Mesothelioma Treatment: Chemotherapy Agents and Drug Classes
There are a large number of chemotherapy drugs in use today. These different agents are grouped into distinct classes of chemotherapy drugs, where each separate class is defined by the biological activity of the individual drugs. Agents from most of the standard groups have been investigated for mesothelioma treatment as both single agents and in combination with other chemotherapy drugs, but the results have generally been disappointing. Recent research indicates that mesothelioma may have a built-in resistance to apoptosis, i.e., the programmed death of unhealthy cells, which would be a major factor in its resistance to treatment and a likely factor in its overall aggressiveness.
The following section is an overview of some the individual drugs that have been used to treat mesothelioma in the past. Even though pemetrexed and cisplatin are the current standard of care and have superseded many of the drugs that will be discussed, it is likely that a mesothelioma patient who is researching chemotherapy will come across some of these names, so we are providing this information to help patients learn more about the different historical agents that have used for the treatment of mesothelioma. In some cases, such as that of vinorelbinea drug we will discuss near the end of this articlethe drug represents a possible future course of treatment and is included to provide information on cutting edge research into chemotherapy, not on the historical uses of it.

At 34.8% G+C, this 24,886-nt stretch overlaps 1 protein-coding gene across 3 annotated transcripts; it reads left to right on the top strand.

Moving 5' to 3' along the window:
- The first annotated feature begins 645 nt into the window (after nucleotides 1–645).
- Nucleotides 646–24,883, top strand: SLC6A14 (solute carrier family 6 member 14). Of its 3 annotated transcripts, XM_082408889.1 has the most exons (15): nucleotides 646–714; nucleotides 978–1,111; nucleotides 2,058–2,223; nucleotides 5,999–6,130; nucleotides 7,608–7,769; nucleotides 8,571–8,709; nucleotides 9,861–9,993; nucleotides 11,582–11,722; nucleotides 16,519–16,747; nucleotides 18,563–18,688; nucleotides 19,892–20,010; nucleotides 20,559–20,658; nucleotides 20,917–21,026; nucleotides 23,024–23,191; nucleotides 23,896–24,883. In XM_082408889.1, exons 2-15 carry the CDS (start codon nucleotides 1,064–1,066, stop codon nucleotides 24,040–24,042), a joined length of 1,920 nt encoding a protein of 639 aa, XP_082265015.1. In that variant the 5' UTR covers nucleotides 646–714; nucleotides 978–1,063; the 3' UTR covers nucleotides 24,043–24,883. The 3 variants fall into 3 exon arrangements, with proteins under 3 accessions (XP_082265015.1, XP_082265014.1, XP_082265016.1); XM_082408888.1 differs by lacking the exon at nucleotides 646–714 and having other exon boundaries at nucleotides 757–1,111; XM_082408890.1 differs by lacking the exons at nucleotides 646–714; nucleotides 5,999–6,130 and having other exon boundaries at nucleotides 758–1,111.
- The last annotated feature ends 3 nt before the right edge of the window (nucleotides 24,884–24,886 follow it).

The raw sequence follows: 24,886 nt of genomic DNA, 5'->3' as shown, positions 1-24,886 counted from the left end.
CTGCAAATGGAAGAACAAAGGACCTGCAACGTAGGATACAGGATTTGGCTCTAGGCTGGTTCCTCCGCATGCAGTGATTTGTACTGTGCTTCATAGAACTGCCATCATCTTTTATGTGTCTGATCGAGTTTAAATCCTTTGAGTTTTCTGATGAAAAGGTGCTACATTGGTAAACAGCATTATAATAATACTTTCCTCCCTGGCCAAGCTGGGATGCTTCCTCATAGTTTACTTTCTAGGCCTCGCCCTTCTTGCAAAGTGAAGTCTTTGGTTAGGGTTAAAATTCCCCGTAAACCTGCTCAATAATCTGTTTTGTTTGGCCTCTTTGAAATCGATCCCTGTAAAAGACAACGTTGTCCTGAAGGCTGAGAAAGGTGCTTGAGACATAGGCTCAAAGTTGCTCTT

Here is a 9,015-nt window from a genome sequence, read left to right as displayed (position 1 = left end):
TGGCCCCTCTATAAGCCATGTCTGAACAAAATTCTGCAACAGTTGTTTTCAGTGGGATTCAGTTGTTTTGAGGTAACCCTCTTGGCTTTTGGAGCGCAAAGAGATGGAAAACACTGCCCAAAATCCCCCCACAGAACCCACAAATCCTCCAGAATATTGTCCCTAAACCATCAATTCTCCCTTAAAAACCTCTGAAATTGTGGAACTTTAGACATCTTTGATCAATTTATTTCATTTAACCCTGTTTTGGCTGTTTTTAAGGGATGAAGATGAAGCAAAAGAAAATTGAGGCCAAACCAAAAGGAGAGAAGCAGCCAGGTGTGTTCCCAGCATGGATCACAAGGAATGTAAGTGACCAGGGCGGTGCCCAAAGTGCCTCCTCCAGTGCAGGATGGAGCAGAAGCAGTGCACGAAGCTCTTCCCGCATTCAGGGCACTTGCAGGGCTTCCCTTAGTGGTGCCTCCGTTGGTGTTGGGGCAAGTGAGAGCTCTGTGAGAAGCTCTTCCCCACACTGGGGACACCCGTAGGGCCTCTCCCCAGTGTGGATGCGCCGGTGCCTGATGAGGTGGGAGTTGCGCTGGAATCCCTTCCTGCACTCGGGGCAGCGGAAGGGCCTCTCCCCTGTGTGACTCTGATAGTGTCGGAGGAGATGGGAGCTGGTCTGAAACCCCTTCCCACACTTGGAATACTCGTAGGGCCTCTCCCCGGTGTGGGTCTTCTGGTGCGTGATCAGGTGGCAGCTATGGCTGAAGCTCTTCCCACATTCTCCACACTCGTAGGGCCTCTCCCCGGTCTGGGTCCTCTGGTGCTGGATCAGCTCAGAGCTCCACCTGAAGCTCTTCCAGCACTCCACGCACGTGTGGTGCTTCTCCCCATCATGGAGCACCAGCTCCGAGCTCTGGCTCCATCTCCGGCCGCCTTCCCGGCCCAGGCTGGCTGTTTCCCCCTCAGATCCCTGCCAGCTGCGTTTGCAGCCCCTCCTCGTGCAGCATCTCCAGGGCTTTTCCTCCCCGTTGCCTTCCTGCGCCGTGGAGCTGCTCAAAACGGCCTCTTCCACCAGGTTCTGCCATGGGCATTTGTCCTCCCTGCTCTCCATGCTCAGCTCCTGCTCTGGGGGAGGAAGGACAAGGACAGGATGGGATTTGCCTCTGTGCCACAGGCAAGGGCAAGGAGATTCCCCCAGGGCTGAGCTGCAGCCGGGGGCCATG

Antifolates are chemotherapy drugs that inhibit the activity of folate (folic acid) during DNA synthesis, which is an essential part of cell division and replication. By inhibiting the formation of new DNA, antifolates can then restrict the growth of new cells. This is the reason for their usefulness in cancer treatment.
Antifolates are members of a larger class of chemotherapy drugs known as antimetabolites. These chemicals undermine the proper execution of specific biochemical processes because their basic structure closely resembles that of elements that are necessary to these processes, so they are metabolized in place of the proper elements. Once this occurs, however, the body cannot complete the targeted process because the antimetabolites structure prevents the process proper execution. Antifolates inhibit the activity of folate because they are structurally similar to it.
A number of antifolates have been investigated for the treatment of mesothelioma, with pemetrexed demonstrating the most effectiveness. Even prior to its introduction, however, other drugs in this class demonstrated modest response levels in mesothelioma patients. Gene expression analysis has revealed that mesothelioma cells over-express alpha folate receptors and the reigning theory among mesothelioma specialists is that antifolate agents generate a response activity in mesothelioma cells because they disrupt the process by which these folate receptors are activated.
Along with pemetrexed, raltitrexed is another antifolate which has been examined for the treatment of mesothelioma. Studies have investigated combination therapy with cisplatin and raltitrexed and these have also shown some therapeutic activity. When compared to pemetrexed + cisplatin, the raltitrexed + cisplatin regimen exhibited a similar toxicity profile, but hasnt matched the overall efficacy of the standard regimen.